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Health and Social Care – Urgency or Quality?

Starting with some facts, you would be amazed to know that professional work is considered as the primary source of stress in all forms of…

Starting with some facts, you would be amazed to know that professional work is considered as the primary source of stress in all forms of occupations. This was validated by a nationwide survey executed by the American Institute of Stress (AIS) and the American Psychological Association (APA) in 2014 (Anmf.org.au, 2017). Therefore, it is easier to anticipate the effect of workload and burnout of nurses on the common good as the demand for quality healthcare services is on the rise. Some of the crucial factors that have been identified as the reasons for the improvement in the demands for quality health and social care include the increasing life expectancy, emergence of chronic diseases and the expansion of an ageing population.

Despite the considerable emphasis placed on improving sophistication in health and social care services, the factors influencing workload and burnout in nurses have been considered responsible for depreciating the quality of patient care. First of all, it is essential to focus on the element of workload among nurses which could direct towards the change in systems of hospital management. The hospital management systems are gradually opting for an approach directed towards cost control for the management of injuries and diseases (Allen & Cooper, 2012). The approach is considered as a major reason for increasing the number of patients and their bed stays in the healthcare facilities. Hence it can be clearly concluded that the management systems of hospitals lead to increasing work demands that subsequently reflect on the higher burnout rates in the domain of health and social care.
Another general factor that could be identified in the context of the increasing workload and burnout among nurses is the reduction in the number of intrinsic rewards for nurses. The intrinsic factors are considered responsible for modifying the perception of nurses regarding their service quality. Some of the notable factors highlighted in the report titled “What Nurses Want” include limitations on prospects for a future career, inferior status in the healthcare community and the excessive shift work. An interesting fact for the readers is the lack of nation-wide research on the attitudes of nurses towards their work in Australia.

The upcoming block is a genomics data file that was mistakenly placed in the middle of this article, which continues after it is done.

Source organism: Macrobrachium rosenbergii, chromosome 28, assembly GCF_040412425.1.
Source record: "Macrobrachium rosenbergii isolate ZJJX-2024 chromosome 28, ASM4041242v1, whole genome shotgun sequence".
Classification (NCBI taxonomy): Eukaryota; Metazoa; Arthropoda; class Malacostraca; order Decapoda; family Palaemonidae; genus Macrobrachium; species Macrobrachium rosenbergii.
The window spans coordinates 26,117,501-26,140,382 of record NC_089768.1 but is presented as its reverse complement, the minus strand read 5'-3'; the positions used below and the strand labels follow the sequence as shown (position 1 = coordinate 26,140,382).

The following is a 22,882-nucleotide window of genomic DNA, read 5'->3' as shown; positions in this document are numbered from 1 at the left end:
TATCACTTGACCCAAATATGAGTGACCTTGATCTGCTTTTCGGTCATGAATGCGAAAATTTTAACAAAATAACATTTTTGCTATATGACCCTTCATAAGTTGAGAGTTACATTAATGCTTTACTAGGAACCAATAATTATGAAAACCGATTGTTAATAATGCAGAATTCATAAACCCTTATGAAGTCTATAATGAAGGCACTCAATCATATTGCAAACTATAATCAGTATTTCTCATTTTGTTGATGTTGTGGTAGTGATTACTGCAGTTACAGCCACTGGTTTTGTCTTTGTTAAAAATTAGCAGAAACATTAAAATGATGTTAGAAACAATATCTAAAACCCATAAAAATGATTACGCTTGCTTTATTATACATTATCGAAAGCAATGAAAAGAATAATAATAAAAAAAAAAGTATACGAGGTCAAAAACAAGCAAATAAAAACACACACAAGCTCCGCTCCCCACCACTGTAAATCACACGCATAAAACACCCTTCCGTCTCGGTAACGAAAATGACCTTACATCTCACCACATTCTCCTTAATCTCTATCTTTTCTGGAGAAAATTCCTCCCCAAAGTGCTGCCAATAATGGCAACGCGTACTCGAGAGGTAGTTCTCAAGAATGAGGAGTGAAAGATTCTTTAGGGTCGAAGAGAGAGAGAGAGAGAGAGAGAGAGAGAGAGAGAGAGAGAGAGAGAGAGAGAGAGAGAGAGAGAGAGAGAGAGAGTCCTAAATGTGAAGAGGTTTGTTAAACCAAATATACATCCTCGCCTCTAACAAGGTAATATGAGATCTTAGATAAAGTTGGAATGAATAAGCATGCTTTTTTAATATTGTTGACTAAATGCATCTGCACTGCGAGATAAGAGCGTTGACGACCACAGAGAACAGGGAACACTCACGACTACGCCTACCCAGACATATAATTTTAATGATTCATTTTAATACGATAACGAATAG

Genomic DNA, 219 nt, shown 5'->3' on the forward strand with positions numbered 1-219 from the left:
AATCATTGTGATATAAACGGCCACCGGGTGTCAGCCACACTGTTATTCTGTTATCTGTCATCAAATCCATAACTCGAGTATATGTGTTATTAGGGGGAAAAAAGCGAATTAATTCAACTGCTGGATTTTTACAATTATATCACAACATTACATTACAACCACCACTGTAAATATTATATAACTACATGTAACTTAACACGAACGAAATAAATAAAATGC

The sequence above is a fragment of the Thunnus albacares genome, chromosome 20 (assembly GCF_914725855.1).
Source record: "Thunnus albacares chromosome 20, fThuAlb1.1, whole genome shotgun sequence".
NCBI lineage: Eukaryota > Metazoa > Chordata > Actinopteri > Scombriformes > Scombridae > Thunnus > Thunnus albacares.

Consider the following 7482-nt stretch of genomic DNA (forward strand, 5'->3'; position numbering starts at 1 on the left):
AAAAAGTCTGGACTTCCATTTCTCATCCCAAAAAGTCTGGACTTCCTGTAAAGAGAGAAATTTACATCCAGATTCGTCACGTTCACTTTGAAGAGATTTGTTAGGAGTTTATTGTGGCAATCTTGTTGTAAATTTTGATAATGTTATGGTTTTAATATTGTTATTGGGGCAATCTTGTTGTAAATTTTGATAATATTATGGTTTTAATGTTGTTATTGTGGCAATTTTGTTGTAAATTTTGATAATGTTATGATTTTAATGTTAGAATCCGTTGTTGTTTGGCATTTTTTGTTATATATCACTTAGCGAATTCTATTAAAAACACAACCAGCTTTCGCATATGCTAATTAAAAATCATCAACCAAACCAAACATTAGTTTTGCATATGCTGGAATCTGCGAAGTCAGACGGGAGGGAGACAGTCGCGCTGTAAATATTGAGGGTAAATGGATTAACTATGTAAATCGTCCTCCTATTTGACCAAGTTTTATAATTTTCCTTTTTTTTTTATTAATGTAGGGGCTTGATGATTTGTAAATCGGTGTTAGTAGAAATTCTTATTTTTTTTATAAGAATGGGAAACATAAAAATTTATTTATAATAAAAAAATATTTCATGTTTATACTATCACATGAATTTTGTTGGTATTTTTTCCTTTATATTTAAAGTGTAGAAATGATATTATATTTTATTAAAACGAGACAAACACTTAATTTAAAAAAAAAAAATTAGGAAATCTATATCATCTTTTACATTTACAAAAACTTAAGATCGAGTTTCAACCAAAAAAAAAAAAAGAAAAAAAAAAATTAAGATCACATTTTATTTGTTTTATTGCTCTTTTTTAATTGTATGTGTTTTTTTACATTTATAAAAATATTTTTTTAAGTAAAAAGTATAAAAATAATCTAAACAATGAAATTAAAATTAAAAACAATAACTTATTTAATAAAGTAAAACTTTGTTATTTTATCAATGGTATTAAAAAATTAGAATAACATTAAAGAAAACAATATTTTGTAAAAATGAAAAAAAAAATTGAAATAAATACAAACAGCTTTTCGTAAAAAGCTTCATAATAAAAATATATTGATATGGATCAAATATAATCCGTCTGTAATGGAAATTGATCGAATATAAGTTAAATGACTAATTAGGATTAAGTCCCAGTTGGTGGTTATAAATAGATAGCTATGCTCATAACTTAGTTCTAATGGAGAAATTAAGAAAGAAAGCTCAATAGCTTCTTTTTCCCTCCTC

However, the findings from the “What Nurses Want” report clearly suggest the reasons which lead to workload and burnout among nurses and subsequently towards a shortage of nurses. The investigations carried out on the challenges faced by nurses in Australia have been supported by interviews from registered nurses (Iyi, 2015). The inferences from the report present indications for key stakeholders and managers to crucial nature of decreasing workforce in nursing.
The impact of emotional support is also assumed as a critical influence on the professional behaviour of nursing staff as they are subjected to social vices such as physical abuse from the patients and their families (Allen & Cooper, 2012). Hence stakeholders involved in health and social care should take particular initiatives for stress management through strategic approaches. The strategic approaches should have to be aligned with the major influential factors such as demographic variables, personality traits, and work environment.
One of the most productive recommendations that can be presented in this context refers to the tailoring of the organizational culture and conflicts pertaining to resources. The attitudes of nursing staff towards employment should also be assumed as critical priorities which are determined by job satisfaction, work-related stress and workplace engagement.  The comments of registered nurses have compared burnout as an entity similar to the emptying of the petrol gauge.
Nurses could contribute to the reduction of work-related stress as an initiative for preserving their personal mental and physical health. General comments on the factors for workload and burnout could be reflective of the concerns for the responsibilities of nursing staff. However, it is also crucial to understand the implications of trauma experienced by nurses while delivering their services (Iyi, 2015). Therefore, critical consideration of these factors reflects the possible negative consequences emerging for the common good due to the increasing workload and burnout among nurses.
Imagine a healthcare facility without any nursing staff! This will be the exact scenario in a future where the demand for healthcare services would be substantially escalated in accordance with the trends in health and social care. Therefore, governments and concerned authorities in the health and social care at distinct levels of community, globe, and nation should implement remedial measures immediately to secure the quality standards of healthcare for the long term.
References
Anmf.org.au. (2017). The Rise of Burnout: An emerging challenge facing Nurses and Midwives Retrieved 11 December 2017, from http://anmf.org.au/featured-stories/entry/the-rise-of-burnout-an-emerging-challenge-facing-nurses-and-midwives
Allen, B. C., & Cooper, B. K. (2012). What Nurses Want: Analysis of the First National.
Iyi, O. (2015). Stress Management and Coping Strategies among Nurses: A Literature Review.
 
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